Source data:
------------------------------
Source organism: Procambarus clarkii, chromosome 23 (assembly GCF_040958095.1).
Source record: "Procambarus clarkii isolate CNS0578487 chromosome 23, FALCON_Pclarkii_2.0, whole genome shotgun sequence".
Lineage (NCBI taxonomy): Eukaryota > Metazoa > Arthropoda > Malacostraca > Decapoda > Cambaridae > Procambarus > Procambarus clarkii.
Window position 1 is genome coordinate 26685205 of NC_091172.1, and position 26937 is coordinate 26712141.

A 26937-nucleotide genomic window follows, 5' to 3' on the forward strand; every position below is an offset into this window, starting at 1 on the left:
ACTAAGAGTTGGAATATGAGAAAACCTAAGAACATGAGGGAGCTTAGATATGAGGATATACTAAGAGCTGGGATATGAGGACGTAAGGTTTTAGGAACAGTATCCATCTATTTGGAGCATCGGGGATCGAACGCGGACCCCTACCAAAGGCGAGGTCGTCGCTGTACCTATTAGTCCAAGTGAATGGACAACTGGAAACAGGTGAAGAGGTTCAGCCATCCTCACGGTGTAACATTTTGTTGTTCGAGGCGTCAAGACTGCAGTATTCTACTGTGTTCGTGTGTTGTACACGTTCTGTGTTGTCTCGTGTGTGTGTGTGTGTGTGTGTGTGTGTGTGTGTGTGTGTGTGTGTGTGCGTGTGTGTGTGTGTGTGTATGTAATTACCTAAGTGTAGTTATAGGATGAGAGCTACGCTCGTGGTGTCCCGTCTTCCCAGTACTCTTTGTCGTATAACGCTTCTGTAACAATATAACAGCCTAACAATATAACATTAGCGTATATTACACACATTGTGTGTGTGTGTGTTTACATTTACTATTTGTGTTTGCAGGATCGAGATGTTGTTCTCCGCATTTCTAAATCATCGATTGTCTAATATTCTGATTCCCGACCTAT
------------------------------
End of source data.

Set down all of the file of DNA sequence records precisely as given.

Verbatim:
Source organism: Procambarus clarkii, chromosome 23 (assembly GCF_040958095.1).
Source record: "Procambarus clarkii isolate CNS0578487 chromosome 23, FALCON_Pclarkii_2.0, whole genome shotgun sequence".
Lineage (NCBI taxonomy): Eukaryota > Metazoa > Arthropoda > Malacostraca > Decapoda > Cambaridae > Procambarus > Procambarus clarkii.
Window position 1 is genome coordinate 26685205 of NC_091172.1, and position 26937 is coordinate 26712141.

A 26937-nucleotide genomic window follows, 5' to 3' on the forward strand; every position below is an offset into this window, starting at 1 on the left:
ACTAAGAGTTGGAATATGAGAAAACCTAAGAACATGAGGGAGCTTAGATATGAGGATATACTAAGAGCTGGGATATGAGGACGTAAGGTTTTAGGAACAGTATCCATCTATTTGGAGCATCGGGGATCGAACGCGGACCCCTACCAAAGGCGAGGTCGTCGCTGTACCTATTAGTCCAAGTGAATGGACAACTGGAAACAGGTGAAGAGGTTCAGCCATCCTCACGGTGTAACATTTTGTTGTTCGAGGCGTCAAGACTGCAGTATTCTACTGTGTTCGTGTGTTGTACACGTTCTGTGTTGTCTCGTGTGTGTGTGTGTGTGTGTGTGTGTGTGTGTGTGTGTGTGTGTGTGTGCGTGTGTGTGTGTGTGTGTATGTAATTACCTAAGTGTAGTTATAGGATGAGAGCTACGCTCGTGGTGTCCCGTCTTCCCAGTACTCTTTGTCGTATAACGCTTCTGTAACAATATAACAGCCTAACAATATAACATTAGCGTATATTACACACATTGTGTGTGTGTGTGTTTACATTTACTATTTGTGTTTGCAGGATCGAGATGTTGTTCTCCGCATTTCTAAATCATCGATTGTCTAATATTCTGATTCCCGACCTAT